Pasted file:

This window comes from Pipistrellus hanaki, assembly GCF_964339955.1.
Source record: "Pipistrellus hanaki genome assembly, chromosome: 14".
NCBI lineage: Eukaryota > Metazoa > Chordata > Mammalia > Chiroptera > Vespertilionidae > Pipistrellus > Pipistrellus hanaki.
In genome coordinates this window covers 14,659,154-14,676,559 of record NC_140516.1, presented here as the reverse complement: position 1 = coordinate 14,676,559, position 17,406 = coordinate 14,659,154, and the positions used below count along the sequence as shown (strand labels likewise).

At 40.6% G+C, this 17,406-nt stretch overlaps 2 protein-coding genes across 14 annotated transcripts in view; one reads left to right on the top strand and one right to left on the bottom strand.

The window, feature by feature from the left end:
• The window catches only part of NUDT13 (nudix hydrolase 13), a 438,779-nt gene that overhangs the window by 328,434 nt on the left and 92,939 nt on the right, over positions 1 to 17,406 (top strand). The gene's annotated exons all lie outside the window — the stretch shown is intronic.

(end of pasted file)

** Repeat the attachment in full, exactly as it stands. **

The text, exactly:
This window comes from Pipistrellus hanaki, assembly GCF_964339955.1.
Source record: "Pipistrellus hanaki genome assembly, chromosome: 14".
NCBI lineage: Eukaryota > Metazoa > Chordata > Mammalia > Chiroptera > Vespertilionidae > Pipistrellus > Pipistrellus hanaki.
In genome coordinates this window covers 14,659,154-14,676,559 of record NC_140516.1, presented here as the reverse complement: position 1 = coordinate 14,676,559, position 17,406 = coordinate 14,659,154, and the positions used below count along the sequence as shown (strand labels likewise).

At 40.6% G+C, this 17,406-nt stretch overlaps 2 protein-coding genes across 14 annotated transcripts in view; one reads left to right on the top strand and one right to left on the bottom strand.

The window, feature by feature from the left end:
• The window catches only part of NUDT13 (nudix hydrolase 13), a 438,779-nt gene that overhangs the window by 328,434 nt on the left and 92,939 nt on the right, over positions 1 to 17,406 (top strand). The gene's annotated exons all lie outside the window — the stretch shown is intronic.